Dining Out: Anoki, Derby
- Credit: Archant
An extravagant menu in luxurious surroundings – fine Indian dining with a difference
FLICKERING candlelight, service by waiters in traditional Indian dress and an elegant dining room in the opulent surroundings of an old picture house make it easy to forget that you’re in the heart of Derby and imagine that you’ve been transported to more exotic climes when dining at Anoki.
Though the restaurant’s sleek façade on the city’s London Road gives little indication of what lies within, on crossing the threshold there’s an immediate sense of comfort. Smiling front of house staff offer a warm welcome and an invitation to relax with pre-dinner drinks in the subtly-lit ground floor bar area.
However, it’s when ascending the staircase to the magnificent first floor dining room that the restaurant really comes into its own. Ornate furnishings beneath a gilded vaulted ceiling with enough space for 120 covers offer an unexpectedly luxurious space that sets the tone for a memorable dining experience.
The venue opened its doors under proprietor Naveed Khaliq in 2003, with the aim of offering Indian fine dining that was ‘a world away from the traditional curry house’. Its elegant touches, indulgent traditional dishes with a twist, and impeccable attention to detail proved a winning formula and restaurants in Nottingham and Burton soon followed. Anoki won a host of awards, including a listing in The Times’ Top 10 Indian Restaurants in the UK.
No sooner were we seated at our table – immaculately dressed with crisp white linen – than a bowl of still-warm, crispy poppadoms materialised with four delicious dips of creamy mint yoghurt, lime pickles, mango chutney and searing tomato with mixed chillies.
Whilst perusing the menu we sipped on cooling Cobra beer (£4.95) – well-loved in Indian restaurants for its full, malty flavour that goes well with spicy food. There are twelve starters – ranging from hot chilli fish to lamb kofta – and over 25 main courses divided into Anoki favourites, chef’s recommendations, Tandoor delicacies and vegetarian dishes. Accompaniments include freshly-made, speciality naan breads in flavours such as garlic and cheese or the sweet, sultana-filled Peshwari, plus six choices of rice. All the dishes are freshly cooked to order and diners can request bespoke curries of the sauce, heat and flavour that is just to their liking.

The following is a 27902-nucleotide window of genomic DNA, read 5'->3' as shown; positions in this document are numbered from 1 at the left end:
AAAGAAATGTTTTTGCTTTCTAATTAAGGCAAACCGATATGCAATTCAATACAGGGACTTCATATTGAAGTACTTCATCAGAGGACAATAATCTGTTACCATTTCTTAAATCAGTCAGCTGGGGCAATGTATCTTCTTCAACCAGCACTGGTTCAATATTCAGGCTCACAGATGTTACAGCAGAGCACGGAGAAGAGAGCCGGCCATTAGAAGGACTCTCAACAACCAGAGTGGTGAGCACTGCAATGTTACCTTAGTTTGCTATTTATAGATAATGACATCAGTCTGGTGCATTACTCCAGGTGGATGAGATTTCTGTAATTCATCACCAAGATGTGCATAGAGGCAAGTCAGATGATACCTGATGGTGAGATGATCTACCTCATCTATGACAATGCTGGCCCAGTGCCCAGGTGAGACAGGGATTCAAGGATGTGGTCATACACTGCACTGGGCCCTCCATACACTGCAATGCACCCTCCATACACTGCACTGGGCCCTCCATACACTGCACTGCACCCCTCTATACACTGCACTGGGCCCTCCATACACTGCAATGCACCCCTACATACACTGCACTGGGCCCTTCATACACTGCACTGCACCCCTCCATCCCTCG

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My partner began with the spicy grill selection (£7.95), presented with a delicate smear of sauce and artfully-cut salad. The seekh kebab was pure meat and spices, with mouth-wateringly tender chicken and lamb tikka pieces and a vegetable bhaji that boasted substantial amounts of onion and cumin.
Across the table my prawn chat puri (£7.95) arrived in two separate dishes: a heaped bowl of pan-fried prawns in a light tomato and herb sauce, and a fluffy, pillow-like roll of puri bread on which to layer them, providing a contrast of textures.
For my main course I was drawn in by the mirch masala chicken (£16.95) – enticed by the fact that it’s a firm favourite with Anoki’s staff. Similar to tikka sauce but with more of a ‘kick’, the blend included ginger, fresh coriander, garlic and spices – but the real star was the succulent chicken.
It’s a cliché to say so but our second dish of Pakistani lahoori lamb gohst (£18.95), marinated and cooked on the bone, appeared to have been slow cooked for so long that the meat really did just dissolve on the tongue. The rust-coloured, lightly spiced sauce had just the right amount of fieriness and side orders of naan bread – including the meat-filled keema variety – and mushroom rice were ideal for mopping up any leftovers.
The dessert menu is a mix of classical Indian desserts and we finished in simple style with mango kulfi (£4.95) – a type of dense, thick Indian ice cream that satisfies cravings for something cool and palate-cleansing after a spicy meal.
We were not just impressed with the food but also with those extra little touches, such as warm plates and candle maintenance, that can make all the difference. Everything from the surroundings to personable service helps to create a special experience. We later learned that Anoki is the traditional Urdu word for ‘unique’ – a fitting way to describe this city-centre gem.
Anoki, 129 London Rd, Derby DE1 2QN. Tel: 01332 292888; www.anoki.co.uk